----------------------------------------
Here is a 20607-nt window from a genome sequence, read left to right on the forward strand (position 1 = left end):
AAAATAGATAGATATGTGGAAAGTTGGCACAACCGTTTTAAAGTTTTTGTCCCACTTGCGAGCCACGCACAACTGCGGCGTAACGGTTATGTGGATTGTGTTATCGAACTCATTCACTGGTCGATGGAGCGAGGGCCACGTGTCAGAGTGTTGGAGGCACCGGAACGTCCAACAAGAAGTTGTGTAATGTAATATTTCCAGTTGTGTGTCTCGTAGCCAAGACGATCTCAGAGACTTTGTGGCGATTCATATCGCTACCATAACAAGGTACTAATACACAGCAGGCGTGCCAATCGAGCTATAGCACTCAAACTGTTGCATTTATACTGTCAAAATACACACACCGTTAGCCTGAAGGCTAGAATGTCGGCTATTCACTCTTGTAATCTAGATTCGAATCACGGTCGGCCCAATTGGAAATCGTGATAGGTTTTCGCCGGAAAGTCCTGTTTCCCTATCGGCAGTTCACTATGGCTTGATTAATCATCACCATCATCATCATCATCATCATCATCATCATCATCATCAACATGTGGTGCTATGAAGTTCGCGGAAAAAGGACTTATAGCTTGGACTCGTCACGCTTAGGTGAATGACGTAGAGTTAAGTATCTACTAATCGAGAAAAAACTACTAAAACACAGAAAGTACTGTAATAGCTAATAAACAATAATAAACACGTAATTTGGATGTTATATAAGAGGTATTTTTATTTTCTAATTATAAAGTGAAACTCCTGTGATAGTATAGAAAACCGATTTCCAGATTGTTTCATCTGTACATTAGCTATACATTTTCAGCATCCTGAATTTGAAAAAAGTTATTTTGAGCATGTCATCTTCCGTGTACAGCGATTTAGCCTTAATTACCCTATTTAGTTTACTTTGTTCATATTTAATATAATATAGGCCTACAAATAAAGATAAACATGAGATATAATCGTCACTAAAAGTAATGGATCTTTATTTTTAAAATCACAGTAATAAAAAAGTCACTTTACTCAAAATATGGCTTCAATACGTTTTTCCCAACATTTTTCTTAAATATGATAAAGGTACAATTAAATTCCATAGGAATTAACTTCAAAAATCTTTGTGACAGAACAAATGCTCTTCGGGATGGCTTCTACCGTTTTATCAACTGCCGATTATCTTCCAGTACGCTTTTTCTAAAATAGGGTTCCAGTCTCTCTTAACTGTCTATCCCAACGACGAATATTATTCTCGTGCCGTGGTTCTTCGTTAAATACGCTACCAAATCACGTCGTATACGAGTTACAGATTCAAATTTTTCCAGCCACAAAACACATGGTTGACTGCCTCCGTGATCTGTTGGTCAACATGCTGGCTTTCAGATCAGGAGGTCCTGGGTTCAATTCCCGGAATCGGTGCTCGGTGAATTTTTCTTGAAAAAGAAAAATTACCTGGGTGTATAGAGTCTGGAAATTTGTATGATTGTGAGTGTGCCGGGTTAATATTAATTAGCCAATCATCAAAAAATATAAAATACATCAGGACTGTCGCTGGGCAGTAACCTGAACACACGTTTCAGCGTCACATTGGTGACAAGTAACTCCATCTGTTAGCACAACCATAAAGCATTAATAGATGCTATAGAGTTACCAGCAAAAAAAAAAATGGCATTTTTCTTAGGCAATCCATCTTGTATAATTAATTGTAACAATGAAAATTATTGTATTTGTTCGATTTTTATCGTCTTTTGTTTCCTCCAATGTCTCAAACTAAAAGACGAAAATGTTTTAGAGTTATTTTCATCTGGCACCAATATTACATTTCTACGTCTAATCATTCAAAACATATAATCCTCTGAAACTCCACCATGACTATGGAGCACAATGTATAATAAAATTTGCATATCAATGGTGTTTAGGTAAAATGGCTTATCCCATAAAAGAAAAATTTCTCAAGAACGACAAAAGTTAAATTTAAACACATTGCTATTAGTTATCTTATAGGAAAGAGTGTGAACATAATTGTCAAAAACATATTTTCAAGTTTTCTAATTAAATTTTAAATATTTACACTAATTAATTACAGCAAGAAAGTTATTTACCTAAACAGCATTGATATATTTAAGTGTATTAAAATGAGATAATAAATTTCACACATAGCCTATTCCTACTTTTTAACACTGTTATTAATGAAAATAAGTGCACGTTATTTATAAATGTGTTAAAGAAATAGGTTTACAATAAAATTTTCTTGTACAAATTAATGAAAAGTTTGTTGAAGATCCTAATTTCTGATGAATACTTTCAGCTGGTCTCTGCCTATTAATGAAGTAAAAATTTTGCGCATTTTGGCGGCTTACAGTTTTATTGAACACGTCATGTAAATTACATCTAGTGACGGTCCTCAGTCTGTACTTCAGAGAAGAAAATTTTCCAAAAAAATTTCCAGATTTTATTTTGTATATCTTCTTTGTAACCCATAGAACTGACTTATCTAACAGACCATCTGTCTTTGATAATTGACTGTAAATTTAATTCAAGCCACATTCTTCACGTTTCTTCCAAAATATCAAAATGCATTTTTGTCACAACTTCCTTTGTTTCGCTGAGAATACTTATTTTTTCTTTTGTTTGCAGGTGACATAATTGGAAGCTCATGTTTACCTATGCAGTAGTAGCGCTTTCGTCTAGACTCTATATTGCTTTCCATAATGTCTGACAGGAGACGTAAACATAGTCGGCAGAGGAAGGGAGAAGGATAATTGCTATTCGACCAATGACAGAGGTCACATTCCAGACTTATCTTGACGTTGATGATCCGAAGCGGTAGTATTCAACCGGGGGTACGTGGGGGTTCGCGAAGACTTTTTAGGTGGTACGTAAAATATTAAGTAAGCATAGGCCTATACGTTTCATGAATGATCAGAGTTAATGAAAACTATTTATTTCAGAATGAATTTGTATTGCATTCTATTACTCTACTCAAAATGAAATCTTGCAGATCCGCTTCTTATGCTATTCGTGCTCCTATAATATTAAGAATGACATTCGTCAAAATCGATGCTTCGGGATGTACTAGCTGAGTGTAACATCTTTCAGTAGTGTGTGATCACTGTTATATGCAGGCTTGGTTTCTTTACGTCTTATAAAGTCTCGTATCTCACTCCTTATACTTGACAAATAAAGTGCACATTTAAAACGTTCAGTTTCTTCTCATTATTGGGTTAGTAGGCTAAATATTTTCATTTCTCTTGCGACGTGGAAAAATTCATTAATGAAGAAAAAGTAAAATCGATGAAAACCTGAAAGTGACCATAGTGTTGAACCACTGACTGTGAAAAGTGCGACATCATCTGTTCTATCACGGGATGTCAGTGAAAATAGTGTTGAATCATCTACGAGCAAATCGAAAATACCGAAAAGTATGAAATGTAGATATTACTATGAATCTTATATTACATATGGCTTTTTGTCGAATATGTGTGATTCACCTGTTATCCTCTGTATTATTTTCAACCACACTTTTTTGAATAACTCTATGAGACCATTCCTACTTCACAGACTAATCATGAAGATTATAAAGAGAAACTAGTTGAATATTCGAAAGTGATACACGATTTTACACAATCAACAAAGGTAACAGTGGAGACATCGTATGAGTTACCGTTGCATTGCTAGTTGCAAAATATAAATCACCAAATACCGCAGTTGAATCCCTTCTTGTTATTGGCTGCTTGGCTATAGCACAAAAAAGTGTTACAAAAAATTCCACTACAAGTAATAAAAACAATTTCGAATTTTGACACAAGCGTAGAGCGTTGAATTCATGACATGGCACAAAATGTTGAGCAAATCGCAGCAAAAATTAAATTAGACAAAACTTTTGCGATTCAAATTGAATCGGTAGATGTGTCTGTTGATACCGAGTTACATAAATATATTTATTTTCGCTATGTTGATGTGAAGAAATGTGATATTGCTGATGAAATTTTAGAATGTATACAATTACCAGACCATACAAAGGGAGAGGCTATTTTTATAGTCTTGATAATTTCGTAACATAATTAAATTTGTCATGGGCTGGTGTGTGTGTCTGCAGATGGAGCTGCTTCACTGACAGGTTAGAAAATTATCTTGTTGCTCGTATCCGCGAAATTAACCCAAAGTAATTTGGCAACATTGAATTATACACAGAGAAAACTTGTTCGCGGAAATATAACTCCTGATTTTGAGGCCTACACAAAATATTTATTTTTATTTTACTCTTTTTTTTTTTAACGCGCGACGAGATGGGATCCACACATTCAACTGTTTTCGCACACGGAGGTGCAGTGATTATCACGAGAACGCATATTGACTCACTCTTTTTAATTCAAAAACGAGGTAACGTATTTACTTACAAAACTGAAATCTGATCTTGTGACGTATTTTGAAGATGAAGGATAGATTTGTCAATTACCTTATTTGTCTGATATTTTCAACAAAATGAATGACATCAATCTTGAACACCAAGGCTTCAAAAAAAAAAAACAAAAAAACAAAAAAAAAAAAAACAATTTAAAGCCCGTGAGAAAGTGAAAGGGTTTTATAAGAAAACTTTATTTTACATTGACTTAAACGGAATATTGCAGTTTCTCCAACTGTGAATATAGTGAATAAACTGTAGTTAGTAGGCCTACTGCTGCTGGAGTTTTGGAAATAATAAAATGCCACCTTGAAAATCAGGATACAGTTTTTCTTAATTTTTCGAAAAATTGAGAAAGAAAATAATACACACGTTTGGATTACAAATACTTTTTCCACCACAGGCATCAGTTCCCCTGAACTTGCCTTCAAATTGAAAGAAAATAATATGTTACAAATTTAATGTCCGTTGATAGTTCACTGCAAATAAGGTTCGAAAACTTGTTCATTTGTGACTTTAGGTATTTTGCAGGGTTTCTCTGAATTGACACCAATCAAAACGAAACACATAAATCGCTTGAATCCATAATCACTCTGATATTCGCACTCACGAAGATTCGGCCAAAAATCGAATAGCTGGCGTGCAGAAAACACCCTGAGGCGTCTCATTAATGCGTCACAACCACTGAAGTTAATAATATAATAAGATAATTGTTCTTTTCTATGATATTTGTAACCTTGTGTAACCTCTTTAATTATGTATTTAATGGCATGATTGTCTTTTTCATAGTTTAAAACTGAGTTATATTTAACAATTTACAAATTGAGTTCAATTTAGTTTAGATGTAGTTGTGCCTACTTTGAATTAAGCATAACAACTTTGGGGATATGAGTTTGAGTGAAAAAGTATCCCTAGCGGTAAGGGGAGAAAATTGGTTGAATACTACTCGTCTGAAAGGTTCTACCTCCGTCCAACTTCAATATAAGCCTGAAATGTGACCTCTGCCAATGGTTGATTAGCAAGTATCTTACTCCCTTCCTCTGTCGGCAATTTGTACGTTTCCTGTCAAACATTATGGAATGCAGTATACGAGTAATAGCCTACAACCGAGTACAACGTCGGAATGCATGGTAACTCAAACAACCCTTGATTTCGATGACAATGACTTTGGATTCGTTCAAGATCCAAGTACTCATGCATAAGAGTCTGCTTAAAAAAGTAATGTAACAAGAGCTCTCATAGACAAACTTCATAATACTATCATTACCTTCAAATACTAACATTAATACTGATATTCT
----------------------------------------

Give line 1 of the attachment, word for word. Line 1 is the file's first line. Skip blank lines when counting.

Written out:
Here is a 20607-nt window from a genome sequence, read left to right on the forward strand (position 1 = left end):